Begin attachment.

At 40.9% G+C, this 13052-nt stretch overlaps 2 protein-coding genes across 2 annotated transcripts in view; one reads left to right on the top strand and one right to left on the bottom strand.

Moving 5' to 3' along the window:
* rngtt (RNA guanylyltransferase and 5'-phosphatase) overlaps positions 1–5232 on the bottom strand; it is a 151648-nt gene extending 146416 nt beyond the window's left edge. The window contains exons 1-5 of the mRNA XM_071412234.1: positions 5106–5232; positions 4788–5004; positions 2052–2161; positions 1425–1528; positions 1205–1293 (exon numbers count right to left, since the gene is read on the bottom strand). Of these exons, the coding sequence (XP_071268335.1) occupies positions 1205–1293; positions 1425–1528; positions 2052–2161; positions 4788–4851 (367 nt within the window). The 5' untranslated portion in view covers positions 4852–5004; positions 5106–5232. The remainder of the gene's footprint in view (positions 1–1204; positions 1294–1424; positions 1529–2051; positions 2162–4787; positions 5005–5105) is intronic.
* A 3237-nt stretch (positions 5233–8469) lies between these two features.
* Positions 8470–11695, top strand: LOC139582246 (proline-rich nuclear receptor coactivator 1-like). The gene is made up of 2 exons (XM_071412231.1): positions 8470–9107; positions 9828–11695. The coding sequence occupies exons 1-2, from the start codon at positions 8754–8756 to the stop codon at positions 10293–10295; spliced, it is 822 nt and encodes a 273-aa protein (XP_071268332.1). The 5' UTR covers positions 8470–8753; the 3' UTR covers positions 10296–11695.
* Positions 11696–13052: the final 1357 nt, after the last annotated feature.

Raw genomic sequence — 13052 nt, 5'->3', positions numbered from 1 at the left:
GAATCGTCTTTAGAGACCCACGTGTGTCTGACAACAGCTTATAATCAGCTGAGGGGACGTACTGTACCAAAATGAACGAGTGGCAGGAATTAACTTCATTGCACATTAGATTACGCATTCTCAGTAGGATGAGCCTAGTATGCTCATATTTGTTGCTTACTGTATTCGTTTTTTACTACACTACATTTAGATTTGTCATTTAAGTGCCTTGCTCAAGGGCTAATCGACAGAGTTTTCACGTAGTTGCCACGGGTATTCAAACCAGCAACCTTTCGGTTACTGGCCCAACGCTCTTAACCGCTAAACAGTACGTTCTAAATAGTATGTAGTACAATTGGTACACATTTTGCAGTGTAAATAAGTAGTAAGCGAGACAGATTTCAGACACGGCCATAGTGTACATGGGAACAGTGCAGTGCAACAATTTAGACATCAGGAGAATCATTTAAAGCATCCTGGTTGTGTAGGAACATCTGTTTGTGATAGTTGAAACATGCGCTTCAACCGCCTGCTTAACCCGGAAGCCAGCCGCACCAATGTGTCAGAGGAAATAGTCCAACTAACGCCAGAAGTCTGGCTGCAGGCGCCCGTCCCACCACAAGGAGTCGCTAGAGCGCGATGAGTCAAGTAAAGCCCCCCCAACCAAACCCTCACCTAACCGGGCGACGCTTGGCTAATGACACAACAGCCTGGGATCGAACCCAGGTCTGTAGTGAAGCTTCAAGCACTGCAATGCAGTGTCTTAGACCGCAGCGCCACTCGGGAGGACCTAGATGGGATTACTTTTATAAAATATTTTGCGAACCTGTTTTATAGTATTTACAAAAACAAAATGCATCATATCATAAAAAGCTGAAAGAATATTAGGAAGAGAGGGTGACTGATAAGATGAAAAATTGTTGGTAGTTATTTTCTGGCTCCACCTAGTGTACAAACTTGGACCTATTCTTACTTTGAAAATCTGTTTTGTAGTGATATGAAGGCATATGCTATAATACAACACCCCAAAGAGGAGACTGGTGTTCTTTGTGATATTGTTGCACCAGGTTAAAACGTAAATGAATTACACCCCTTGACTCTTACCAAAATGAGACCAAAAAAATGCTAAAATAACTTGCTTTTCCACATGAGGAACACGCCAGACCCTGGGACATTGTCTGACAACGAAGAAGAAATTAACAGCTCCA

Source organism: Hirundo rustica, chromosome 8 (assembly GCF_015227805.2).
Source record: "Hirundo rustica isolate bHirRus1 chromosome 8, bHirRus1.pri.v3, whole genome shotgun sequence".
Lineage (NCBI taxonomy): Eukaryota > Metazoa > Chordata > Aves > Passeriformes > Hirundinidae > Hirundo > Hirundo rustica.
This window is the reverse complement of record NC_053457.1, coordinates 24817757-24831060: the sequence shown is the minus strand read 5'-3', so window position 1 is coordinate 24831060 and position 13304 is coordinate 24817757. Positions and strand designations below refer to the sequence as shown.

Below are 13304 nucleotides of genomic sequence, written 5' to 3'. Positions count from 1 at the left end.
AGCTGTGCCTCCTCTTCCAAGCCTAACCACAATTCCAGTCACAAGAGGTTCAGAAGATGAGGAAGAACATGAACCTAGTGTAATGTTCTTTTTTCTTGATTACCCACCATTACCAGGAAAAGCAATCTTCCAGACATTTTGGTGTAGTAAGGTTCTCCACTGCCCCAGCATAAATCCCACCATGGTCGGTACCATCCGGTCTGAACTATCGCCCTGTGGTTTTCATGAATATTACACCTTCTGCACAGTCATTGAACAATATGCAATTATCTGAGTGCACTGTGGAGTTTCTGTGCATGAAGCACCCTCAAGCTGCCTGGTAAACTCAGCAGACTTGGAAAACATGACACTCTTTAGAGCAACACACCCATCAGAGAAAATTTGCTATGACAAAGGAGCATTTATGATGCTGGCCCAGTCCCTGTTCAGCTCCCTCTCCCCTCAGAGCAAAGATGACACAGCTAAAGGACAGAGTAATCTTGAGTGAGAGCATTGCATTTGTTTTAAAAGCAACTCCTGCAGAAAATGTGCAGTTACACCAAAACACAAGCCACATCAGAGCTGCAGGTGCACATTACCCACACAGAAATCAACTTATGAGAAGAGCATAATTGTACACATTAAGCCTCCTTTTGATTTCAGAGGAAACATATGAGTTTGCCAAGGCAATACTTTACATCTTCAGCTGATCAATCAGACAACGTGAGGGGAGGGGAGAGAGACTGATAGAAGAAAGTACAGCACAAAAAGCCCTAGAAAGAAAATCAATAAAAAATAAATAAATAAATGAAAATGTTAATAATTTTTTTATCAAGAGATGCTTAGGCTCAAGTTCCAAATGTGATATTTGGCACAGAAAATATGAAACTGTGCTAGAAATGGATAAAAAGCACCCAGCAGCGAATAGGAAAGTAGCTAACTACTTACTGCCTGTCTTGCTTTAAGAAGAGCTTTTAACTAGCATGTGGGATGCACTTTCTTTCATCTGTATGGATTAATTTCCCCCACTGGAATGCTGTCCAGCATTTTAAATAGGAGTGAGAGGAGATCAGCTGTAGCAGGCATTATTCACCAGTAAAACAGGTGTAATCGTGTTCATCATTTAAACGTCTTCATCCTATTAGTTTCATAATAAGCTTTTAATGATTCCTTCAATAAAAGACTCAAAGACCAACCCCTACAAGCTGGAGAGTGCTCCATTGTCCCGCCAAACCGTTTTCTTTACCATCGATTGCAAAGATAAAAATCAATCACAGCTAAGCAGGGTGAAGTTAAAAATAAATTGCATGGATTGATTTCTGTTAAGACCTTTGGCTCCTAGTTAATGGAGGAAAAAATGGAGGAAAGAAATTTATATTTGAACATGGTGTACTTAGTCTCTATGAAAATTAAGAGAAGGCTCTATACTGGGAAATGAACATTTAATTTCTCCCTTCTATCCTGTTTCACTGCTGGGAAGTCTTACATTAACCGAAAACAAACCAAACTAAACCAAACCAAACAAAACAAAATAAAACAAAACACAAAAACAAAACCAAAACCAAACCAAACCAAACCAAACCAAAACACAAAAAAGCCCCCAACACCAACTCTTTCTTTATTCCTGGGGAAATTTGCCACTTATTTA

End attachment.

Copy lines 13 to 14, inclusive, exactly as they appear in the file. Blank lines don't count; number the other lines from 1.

Below are 13304 nucleotides of genomic sequence, written 5' to 3'. Positions count from 1 at the left end.
AGCTGTGCCTCCTCTTCCAAGCCTAACCACAATTCCAGTCACAAGAGGTTCAGAAGATGAGGAAGAACATGAACCTAGTGTAATGTTCTTTTTTCTTGATTACCCACCATTACCAGGAAAAGCAATCTTCCAGACATTTTGGTGTAGTAAGGTTCTCCACTGCCCCAGCATAAATCCCACCATGGTCGGTACCATCCGGTCTGAACTATCGCCCTGTGGTTTTCATGAATATTACACCTTCTGCACAGTCATTGAACAATATGCAATTATCTGAGTGCACTGTGGAGTTTCTGTGCATGAAGCACCCTCAAGCTGCCTGGTAAACTCAGCAGACTTGGAAAACATGACACTCTTTAGAGCAACACACCCATCAGAGAAAATTTGCTATGACAAAGGAGCATTTATGATGCTGGCCCAGTCCCTGTTCAGCTCCCTCTCCCCTCAGAGCAAAGATGACACAGCTAAAGGACAGAGTAATCTTGAGTGAGAGCATTGCATTTGTTTTAAAAGCAACTCCTGCAGAAAATGTGCAGTTACACCAAAACACAAGCCACATCAGAGCTGCAGGTGCACATTACCCACACAGAAATCAACTTATGAGAAGAGCATAATTGTACACATTAAGCCTCCTTTTGATTTCAGAGGAAACATATGAGTTTGCCAAGGCAATACTTTACATCTTCAGCTGATCAATCAGACAACGTGAGGGGAGGGGAGAGAGACTGATAGAAGAAAGTACAGCACAAAAAGCCCTAGAAAGAAAATCAATAAAAAATAAATAAATAAATGAAAATGTTAATAATTTTTTTATCAAGAGATGCTTAGGCTCAAGTTCCAAATGTGATATTTGGCACAGAAAATATGAAACTGTGCTAGAAATGGATAAAAAGCACCCAGCAGCGAATAGGAAAGTAGCTAACTACTTACTGCCTGTCTTGCTTTAAGAAGAGCTTTTAACTAGCATGTGGGATGCACTTTCTTTCATCTGTATGGATTAATTTCCCCCACTGGAATGCTGTCCAGCATTTTAAATAGGAGTGAGAGGAGATCAGCTGTAGCAGGCATTATTCACCAGTAAAACAGGTGTAATCGTGTTCATCATTTAAACGTCTTCATCCTATTAGTTTCATAATAAGCTTTTAATGATTCCTTCAATAAAAGACTCAAAGACCAACCCCTACAAGCTGGAGAGTGCTCCATTGTCCCGCCAAACCGTTTTCTTTACCATCGATTGCAAAGATAAAAATCAATCACAGCTAAGCAGGGTGAAGTTAAAAATAAATTGCATGGATTGATTTCTGTTAAGACCTTTGGCTCCTAGTTAATGGAGGAAAAAATGGAGGAAAGAAATTTATATTTGAACATGGTGTACTTAGTCTCTATGAAAATTAAGAGAAGGCTCTATACTGGGAAATGAACATTTAATTTCTCCCTTCTATCCTGTTTCACTGCTGGGAAGTCTTACATTAACCGAAAACAAACCAAACTAAACCAAACCAAACAAAACAAAATAAAACAAAACACAAAAACAAAACCAAAACCAAACCAAACCAAACCAAACCAAAACACAAAAAAGCCCCCAACACCAACTCTTTCTTTATTCCTGGGGAAATTTGCCACTTATTTA